Last weekend (May 5th, 2018), I attended SQL Saturday #710 and it was a fun and educational time. I quite enjoyed it AND I presented at it. First time presenting at a large event and had a blast.
My presentation was on Service Broker, which for those that don’t know is a system built into SQL Server that allows for asynchronous processing. The presentation went mostly smooth with only a few little things that came up that I was uncertain why they appeared. I’m still looking into it and will blog about it when I figure out why null messages were being sent after restoring from live to test. This should not have happened.
For those who have not attended a SQL Saturday, I strongly encourage it. It is an excellent networking opportunity as well as a great way to get some free training. Did I mention it is free? Completely free. The one in Edmonton offers a large lunch for $10 which I recommend.
If you are looking for an opportunity to speak on a topic, I recommend talking to your local PASS chapter leader and looking at the SQL Saturday website to find SQL Saturdays close to you that you want to present at.
This was my second time attending a SQL Saturday and I spent most of the time networking and preparing for my presentation and trying not to be nervous. In the end, I had nothing to be nervous about. One person had been using service broker for a while and had some interesting questions that I had not come across with my service broker usage related to encrypted databases. This is something I am going to be experimenting with and will hopefully have a good blog on. There were also some people who were very new to SQL let alone service broker and I think I taught them some fun stuff with it.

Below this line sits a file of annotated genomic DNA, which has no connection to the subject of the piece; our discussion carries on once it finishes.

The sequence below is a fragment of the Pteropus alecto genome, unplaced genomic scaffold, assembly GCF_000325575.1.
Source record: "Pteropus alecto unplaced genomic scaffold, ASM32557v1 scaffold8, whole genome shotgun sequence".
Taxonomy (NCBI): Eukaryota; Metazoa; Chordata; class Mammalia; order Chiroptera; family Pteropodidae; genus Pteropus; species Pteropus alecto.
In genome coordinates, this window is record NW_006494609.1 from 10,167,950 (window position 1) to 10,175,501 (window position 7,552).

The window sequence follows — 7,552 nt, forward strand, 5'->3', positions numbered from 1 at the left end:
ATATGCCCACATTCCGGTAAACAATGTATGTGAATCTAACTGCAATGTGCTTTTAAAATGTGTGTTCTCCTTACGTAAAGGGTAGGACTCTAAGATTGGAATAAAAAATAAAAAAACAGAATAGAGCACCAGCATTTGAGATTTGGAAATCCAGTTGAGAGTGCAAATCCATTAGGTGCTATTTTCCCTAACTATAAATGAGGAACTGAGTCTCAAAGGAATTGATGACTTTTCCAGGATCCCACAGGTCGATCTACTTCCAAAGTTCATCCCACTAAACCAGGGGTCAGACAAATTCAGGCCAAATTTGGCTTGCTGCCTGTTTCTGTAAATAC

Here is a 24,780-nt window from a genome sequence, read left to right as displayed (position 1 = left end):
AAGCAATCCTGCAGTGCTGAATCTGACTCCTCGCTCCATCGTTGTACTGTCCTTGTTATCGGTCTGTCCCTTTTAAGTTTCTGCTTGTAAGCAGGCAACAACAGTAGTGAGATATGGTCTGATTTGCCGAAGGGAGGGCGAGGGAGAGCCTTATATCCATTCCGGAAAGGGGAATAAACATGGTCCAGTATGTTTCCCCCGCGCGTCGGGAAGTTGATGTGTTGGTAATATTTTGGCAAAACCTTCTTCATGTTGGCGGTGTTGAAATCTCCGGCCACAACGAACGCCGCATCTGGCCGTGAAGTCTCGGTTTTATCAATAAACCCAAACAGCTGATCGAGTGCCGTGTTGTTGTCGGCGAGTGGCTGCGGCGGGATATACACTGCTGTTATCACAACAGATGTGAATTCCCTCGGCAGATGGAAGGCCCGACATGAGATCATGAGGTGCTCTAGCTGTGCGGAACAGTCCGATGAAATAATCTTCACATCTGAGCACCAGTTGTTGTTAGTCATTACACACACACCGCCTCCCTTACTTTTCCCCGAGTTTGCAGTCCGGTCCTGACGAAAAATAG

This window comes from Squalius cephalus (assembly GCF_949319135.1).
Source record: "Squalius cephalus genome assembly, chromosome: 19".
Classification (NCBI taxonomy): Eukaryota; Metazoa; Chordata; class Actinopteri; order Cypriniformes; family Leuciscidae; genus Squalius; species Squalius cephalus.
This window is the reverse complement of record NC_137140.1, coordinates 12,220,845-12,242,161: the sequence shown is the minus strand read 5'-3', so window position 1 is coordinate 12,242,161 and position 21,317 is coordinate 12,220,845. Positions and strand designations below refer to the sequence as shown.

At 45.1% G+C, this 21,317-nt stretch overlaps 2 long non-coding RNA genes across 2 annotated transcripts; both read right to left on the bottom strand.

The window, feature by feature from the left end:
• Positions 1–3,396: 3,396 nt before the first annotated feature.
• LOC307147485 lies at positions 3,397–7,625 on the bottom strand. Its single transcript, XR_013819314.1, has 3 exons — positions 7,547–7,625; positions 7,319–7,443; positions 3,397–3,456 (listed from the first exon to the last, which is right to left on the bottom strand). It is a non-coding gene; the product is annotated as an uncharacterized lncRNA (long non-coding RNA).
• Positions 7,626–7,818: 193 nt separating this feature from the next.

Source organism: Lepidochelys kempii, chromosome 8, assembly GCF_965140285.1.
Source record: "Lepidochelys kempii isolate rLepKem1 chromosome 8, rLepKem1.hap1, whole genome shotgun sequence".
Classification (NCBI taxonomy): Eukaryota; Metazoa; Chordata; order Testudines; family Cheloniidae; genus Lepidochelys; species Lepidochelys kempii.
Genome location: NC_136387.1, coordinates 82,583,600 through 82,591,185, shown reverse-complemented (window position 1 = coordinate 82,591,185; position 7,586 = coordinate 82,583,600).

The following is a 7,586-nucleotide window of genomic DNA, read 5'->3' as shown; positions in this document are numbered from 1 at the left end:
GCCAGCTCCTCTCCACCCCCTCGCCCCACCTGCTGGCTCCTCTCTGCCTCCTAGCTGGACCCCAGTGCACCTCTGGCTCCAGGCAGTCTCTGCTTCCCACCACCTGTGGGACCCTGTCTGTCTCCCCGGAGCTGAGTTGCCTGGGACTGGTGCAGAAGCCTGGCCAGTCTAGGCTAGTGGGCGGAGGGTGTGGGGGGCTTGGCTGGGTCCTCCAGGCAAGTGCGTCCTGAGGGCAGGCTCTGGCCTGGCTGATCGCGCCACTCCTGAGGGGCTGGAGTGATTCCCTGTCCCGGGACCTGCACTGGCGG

As SQL Server professionals, I feel we should be constantly learning new things and even while preparing for this presentation I learned something new. I learned that when you restore your test system to live, you don’t need to drop and recreate all of your database certificates and database master key! Everything I could find online indicated that that was the method you needed to do. Turns out you just need to regenerate your master keys! While I was thinking about that, I realized you likely don’t even need to regenerate the master key – you likely can just restore the master key from a backup! But I have not tested this and I don’t like to recommend or present on something I have not personally tested to ensure that my findings are correct and repeatable. Regenerating the master key is a simple 2 liner – first open the database master key then alter the database master key, but any messages that are currently queued up will be destroyed as it regenerates the certificates and thus cannot decrypt the certificates.
So while I prepare my presentations (I am breaking the “troubleshooting service broker” presentation up into 2 different presentations), I plan on doing more testing and figure out new and interesting ways of handling service broker restores! Next year I will have 2 presentations that I will be doing at the Saskatoon SQL Server User Group on service broker. First being a “what is service broker and how can it help me?” and the second is “my service broker is broken!!!”.
But until next time, keep on SQL-ing!